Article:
Public Private Partnerships under spotlight

The Faculty of Human Sciences and the Department of International Relations at NUST hosted a panel discussion on “Public Private Partnership (PPS): Leveraging PPPs as a Vehicle for Development,” last week. The event was held in collaboration with PwC Namibia, The Namibian Newspaper, and B360 Education Partnerships.

The participants gave critical reflections on the topic based on their expertise and experiences. Dr Matthias Michel, former Minister of Education and Culture, and Economic Affairs, of the Canton of Zug in Switzerland, shared experiences on implementation of PPPs in Europe. Michel is currently a consultant on PPPs.

Ally Angula, Deputy Executive Director, Ministry of Finance, and Chairperson of the Public Private Partnership Committee, highlighted the role of the Committee, further outlining challenges related to procedural procurement processes.

Dr Tjama Tjivikua, NUST Founding Vice-Chancellor, said: “Much hope rests on PPPs to help mobilise an estimated US$1.8 trillion investment every year. This is the amount needed from the global private sector to bridge the investment gap to achieve the SDGs, according to the Independent Evaluation Group (IEG), which evaluates the development effectiveness of the World Bank Group. Most of these funds would flow into construction of basic infrastructure such as roads, railways, ports, power stations, water and sanitation.”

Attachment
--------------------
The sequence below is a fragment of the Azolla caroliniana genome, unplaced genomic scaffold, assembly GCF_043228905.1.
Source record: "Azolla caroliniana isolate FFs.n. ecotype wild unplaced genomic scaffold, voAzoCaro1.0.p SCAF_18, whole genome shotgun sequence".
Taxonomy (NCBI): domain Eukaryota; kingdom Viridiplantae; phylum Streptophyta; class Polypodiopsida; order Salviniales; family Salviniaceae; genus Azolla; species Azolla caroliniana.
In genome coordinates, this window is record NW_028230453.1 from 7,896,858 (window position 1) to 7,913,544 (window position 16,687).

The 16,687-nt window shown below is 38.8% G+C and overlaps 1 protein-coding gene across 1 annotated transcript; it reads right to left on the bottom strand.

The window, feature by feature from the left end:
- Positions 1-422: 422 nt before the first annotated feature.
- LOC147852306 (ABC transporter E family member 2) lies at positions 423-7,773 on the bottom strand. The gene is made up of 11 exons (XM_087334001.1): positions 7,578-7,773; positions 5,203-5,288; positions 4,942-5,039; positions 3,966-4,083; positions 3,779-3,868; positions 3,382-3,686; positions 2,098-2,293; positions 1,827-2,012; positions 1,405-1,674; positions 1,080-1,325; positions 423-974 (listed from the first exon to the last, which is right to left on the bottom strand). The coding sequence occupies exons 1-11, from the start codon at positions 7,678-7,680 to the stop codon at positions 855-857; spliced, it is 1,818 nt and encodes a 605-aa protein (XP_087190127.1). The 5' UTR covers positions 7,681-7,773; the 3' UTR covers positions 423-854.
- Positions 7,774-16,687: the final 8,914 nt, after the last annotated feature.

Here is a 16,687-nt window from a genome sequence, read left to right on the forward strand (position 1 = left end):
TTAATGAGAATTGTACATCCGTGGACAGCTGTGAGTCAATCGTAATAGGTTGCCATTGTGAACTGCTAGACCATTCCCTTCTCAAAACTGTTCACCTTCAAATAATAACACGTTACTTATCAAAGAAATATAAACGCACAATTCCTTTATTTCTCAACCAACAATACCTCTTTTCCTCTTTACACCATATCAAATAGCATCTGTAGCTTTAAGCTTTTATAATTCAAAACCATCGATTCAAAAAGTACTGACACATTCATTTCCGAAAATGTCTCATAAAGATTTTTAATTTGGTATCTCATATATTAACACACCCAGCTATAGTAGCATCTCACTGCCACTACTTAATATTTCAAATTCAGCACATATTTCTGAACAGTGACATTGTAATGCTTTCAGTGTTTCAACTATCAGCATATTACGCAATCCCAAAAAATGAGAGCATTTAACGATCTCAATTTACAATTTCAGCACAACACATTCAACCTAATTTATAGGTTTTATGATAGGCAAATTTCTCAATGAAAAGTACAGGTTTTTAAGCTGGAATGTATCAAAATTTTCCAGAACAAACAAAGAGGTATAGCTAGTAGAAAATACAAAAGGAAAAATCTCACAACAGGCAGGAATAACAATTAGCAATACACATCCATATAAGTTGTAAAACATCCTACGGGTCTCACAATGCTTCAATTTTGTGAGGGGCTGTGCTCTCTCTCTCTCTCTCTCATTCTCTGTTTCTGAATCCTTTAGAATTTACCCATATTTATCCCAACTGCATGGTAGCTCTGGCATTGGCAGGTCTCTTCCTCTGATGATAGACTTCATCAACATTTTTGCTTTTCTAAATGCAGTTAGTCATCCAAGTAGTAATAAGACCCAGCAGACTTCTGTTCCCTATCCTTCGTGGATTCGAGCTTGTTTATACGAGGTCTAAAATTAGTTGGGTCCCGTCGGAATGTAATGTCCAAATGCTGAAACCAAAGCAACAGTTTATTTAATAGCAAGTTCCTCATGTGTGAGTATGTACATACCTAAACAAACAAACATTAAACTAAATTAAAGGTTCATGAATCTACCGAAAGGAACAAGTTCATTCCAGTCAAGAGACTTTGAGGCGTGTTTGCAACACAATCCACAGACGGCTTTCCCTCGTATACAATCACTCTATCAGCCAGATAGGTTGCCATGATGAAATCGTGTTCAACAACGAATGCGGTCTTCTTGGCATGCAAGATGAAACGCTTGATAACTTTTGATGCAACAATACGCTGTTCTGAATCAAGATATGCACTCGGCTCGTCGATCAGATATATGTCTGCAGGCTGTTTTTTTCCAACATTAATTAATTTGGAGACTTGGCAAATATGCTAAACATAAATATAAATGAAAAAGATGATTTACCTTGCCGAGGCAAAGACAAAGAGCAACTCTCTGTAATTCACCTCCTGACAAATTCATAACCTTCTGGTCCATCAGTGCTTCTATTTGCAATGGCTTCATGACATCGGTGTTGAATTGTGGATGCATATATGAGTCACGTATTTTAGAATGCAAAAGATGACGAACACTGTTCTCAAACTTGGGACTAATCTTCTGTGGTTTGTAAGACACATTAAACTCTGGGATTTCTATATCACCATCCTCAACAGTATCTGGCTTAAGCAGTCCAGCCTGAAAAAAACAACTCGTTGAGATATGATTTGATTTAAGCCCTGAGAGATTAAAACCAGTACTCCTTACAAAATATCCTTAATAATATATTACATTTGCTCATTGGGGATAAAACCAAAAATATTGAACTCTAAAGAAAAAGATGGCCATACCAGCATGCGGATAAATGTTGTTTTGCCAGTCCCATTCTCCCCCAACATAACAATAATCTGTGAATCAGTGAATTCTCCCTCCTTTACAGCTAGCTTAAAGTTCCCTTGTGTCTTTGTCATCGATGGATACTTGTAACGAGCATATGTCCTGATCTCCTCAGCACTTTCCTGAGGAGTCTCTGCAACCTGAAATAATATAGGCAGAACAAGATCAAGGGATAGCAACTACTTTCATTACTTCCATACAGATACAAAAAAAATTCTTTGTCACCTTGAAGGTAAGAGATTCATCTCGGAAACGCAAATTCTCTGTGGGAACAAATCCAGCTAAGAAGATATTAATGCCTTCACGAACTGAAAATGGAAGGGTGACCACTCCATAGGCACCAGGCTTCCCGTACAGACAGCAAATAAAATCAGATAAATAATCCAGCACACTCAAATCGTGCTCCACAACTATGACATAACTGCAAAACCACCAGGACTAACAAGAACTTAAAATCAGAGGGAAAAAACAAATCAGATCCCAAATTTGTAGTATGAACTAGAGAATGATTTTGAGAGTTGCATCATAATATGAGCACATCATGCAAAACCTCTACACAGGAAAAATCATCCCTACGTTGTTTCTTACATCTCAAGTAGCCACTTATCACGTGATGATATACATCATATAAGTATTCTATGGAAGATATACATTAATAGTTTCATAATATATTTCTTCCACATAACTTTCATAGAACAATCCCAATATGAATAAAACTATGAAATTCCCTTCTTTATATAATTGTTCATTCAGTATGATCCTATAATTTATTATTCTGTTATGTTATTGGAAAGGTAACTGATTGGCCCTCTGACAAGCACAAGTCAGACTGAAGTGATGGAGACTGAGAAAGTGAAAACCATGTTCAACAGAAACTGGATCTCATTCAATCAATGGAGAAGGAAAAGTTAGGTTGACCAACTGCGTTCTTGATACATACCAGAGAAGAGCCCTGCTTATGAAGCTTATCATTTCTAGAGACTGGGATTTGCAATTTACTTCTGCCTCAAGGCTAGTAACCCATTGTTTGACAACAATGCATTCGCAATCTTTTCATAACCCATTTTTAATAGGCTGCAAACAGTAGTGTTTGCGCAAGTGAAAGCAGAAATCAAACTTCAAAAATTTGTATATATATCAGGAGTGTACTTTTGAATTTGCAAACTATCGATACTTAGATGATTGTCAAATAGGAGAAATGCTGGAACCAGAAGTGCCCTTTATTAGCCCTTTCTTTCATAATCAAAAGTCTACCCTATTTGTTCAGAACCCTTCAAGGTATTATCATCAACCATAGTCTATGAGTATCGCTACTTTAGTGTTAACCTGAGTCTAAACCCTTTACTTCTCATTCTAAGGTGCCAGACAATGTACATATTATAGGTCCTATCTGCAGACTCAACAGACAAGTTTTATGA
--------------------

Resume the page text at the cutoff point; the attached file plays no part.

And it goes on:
Moreover, Elifas Luaanda, founding member of the PPP Unit in the Ministry of Finance, reflected on the legal and regulatory framework of PPPs in Namibia. Dr Thomas Honer, General Manager at Windhoek Goreangab Operations Company, which is run on an effective and successful PPP model, also shared experiences of the Company’s partnership with the City of Windhoek to provide clean water for the capital.

Professor Charles Keyter, Associate Professor at the University of Namibia, provided an academic perspective on the potential benefit of PPPs.

Overall, the discussions aimed at stimulating debate regarding PPPs in Namibia. The indication from the participants was that more platforms are needed to interrogate this crucial topic.

Friday, February 22, 2019
for Month: 
February, 2019

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